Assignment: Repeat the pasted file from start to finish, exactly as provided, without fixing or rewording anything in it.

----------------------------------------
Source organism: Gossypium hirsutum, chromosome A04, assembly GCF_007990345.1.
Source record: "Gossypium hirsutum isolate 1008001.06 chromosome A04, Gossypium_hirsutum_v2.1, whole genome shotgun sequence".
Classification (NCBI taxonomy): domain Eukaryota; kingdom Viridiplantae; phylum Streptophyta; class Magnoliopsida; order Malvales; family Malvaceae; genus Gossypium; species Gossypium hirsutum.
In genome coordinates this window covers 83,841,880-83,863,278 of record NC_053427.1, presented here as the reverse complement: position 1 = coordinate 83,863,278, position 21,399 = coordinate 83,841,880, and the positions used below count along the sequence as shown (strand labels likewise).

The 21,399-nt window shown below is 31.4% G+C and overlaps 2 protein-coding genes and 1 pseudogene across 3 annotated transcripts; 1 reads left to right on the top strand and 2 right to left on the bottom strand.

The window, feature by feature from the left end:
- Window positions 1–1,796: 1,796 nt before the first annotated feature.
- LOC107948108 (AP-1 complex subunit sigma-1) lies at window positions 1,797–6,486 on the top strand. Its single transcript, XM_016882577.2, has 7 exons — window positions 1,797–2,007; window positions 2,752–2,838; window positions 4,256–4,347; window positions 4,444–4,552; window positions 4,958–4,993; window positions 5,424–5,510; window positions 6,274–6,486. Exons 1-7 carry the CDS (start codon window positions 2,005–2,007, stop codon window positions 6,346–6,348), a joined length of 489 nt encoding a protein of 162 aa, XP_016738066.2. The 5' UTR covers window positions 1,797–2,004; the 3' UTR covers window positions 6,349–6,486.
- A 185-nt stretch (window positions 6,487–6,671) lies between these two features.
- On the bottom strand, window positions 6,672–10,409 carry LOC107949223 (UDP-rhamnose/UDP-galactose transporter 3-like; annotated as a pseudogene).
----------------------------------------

Source organism: Gossypium hirsutum, chromosome A04, assembly GCF_007990345.1.
Source record: "Gossypium hirsutum isolate 1008001.06 chromosome A04, Gossypium_hirsutum_v2.1, whole genome shotgun sequence".
Classification (NCBI taxonomy): domain Eukaryota; kingdom Viridiplantae; phylum Streptophyta; class Magnoliopsida; order Malvales; family Malvaceae; genus Gossypium; species Gossypium hirsutum.
In genome coordinates this window covers 83,841,880-83,863,278 of record NC_053427.1, presented here as the reverse complement: position 1 = coordinate 83,863,278, position 21,399 = coordinate 83,841,880, and the positions used below count along the sequence as shown (strand labels likewise).

The 21,399-nt window shown below is 31.4% G+C and overlaps 2 protein-coding genes and 1 pseudogene across 3 annotated transcripts; 1 reads left to right on the top strand and 2 right to left on the bottom strand.

The window, feature by feature from the left end:
- Window positions 1–1,796: 1,796 nt before the first annotated feature.
- LOC107948108 (AP-1 complex subunit sigma-1) lies at window positions 1,797–6,486 on the top strand. Its single transcript, XM_016882577.2, has 7 exons — window positions 1,797–2,007; window positions 2,752–2,838; window positions 4,256–4,347; window positions 4,444–4,552; window positions 4,958–4,993; window positions 5,424–5,510; window positions 6,274–6,486. Exons 1-7 carry the CDS (start codon window positions 2,005–2,007, stop codon window positions 6,346–6,348), a joined length of 489 nt encoding a protein of 162 aa, XP_016738066.2. The 5' UTR covers window positions 1,797–2,004; the 3' UTR covers window positions 6,349–6,486.
- A 185-nt stretch (window positions 6,487–6,671) lies between these two features.
- On the bottom strand, window positions 6,672–10,409 carry LOC107949223 (UDP-rhamnose/UDP-galactose transporter 3-like; annotated as a pseudogene).